Molecular Architecture of Early Dissemination and Evolution of the SARS-CoV-2 Virus in Metropolitan Houston, Texas
S. Wesley Long,
Randall J. Olsen,
Paul A. Christensen,
David W. Bernard,
James R. Davis,
Matthew Ojeda Saavedra,
Concepcion C. Cantu,
Jason S McLellan,
James M. Musser
Posted 01 May 2020
bioRxiv DOI: 10.1101/2020.05.01.072652 (published DOI: 10.1128/mbio.02707-20)
Posted 01 May 2020
We sequenced the genomes of 320 SARS-CoV-2 strains from COVID-19 patients in metropolitan Houston, Texas, an ethnically diverse region with seven million residents. These genomes were from the viruses causing infections in the earliest recognized phase of the pandemic affecting Houston. Substantial viral genomic diversity was identified, which we interpret to mean that the virus was introduced into Houston many times independently by individuals who had traveled from different parts of the country and the world. The majority of viruses are apparent progeny of strains derived from Europe and Asia. We found no significant evidence of more virulent viral types, stressing the linkage between severe disease, underlying medical conditions, and perhaps host genetics. We discovered a signal of selection acting on the spike protein, the primary target of massive vaccine efforts worldwide. The data provide a critical resource for assessing virus evolution, the origin of new outbreaks, and the effect of host immune response. ### Competing Interest Statement The authors have declared no competing interest.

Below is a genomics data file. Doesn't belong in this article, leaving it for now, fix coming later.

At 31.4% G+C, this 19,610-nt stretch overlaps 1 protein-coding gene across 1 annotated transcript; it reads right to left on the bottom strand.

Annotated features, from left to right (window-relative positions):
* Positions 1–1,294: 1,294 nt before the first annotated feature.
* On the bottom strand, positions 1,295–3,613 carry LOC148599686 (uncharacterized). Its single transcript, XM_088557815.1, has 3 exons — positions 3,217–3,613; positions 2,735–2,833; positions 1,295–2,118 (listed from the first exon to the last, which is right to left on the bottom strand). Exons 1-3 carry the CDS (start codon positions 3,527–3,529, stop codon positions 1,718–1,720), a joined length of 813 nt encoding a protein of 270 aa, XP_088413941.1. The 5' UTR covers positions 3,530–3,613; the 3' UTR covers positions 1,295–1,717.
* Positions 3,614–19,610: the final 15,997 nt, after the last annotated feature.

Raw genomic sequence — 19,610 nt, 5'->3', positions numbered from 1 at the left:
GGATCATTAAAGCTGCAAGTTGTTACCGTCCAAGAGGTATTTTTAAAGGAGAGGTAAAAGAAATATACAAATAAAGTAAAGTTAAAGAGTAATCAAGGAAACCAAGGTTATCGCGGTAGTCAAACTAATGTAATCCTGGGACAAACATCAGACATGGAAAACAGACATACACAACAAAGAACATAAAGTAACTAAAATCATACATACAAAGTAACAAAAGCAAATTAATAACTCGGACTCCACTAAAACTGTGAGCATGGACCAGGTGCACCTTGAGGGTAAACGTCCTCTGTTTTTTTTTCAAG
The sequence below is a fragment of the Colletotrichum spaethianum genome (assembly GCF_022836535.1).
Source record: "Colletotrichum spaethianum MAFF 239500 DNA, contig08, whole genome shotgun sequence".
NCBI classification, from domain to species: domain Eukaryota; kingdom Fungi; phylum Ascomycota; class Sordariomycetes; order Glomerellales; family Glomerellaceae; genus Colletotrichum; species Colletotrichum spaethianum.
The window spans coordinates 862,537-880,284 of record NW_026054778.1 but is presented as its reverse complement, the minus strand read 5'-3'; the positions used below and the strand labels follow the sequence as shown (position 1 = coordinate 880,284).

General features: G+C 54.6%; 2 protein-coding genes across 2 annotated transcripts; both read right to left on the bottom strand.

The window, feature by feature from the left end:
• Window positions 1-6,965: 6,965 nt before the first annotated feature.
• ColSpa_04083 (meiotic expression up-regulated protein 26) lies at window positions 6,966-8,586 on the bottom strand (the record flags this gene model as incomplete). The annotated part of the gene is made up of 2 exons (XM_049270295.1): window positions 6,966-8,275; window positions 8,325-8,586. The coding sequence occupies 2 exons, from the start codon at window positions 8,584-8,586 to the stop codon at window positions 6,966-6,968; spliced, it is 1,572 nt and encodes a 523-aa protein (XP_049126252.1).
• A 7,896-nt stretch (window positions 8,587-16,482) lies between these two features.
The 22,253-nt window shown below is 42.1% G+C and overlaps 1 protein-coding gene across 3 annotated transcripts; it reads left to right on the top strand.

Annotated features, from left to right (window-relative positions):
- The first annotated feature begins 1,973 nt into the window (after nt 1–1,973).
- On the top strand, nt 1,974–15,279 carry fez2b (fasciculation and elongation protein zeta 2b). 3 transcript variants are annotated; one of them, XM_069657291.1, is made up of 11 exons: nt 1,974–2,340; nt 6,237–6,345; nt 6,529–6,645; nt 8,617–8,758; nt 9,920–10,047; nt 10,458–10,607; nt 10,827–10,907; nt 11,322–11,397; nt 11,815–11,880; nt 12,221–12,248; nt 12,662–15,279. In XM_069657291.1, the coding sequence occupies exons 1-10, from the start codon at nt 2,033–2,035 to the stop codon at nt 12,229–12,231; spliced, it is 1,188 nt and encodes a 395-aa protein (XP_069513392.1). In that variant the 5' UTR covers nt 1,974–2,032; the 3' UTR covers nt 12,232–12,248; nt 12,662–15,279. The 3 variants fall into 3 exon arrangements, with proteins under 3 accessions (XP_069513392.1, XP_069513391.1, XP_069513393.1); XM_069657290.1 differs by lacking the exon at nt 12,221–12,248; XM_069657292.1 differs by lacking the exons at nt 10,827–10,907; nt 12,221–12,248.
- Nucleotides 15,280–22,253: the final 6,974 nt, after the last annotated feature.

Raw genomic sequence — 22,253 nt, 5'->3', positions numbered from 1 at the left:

- Downloaded 1,429 times
- Download rankings, all-time:
- Site-wide: 12,227
- In genetics: 599
- Year to date:
- Site-wide: 43,099
- Since beginning of last month:
- Site-wide: 42,536
Downloads over time
Distribution of downloads per paper, site-wide
- 27 Nov 2020: The website and API now include results pulled from medRxiv as well as bioRxiv.
- 18 Dec 2019: We're pleased to announce PanLingua, a new tool that enables you to search for machine-translated bioRxiv preprints using more than 100 different languages.
- 21 May 2019: PLOS Biology has published a community page about Rxivist.org and its design.
- 10 May 2019: The paper analyzing the Rxivist dataset has been published at eLife.
- 1 Mar 2019: We now have summary statistics about bioRxiv downloads and submissions.
- 8 Feb 2019: Data from Altmetric is now available on the Rxivist details page for every preprint. Look for the "donut" under the download metrics.
- 30 Jan 2019: preLights has featured the Rxivist preprint and written about our findings.
- 22 Jan 2019: Nature just published an article about Rxivist and our data.
- 13 Jan 2019: The Rxivist preprint is live!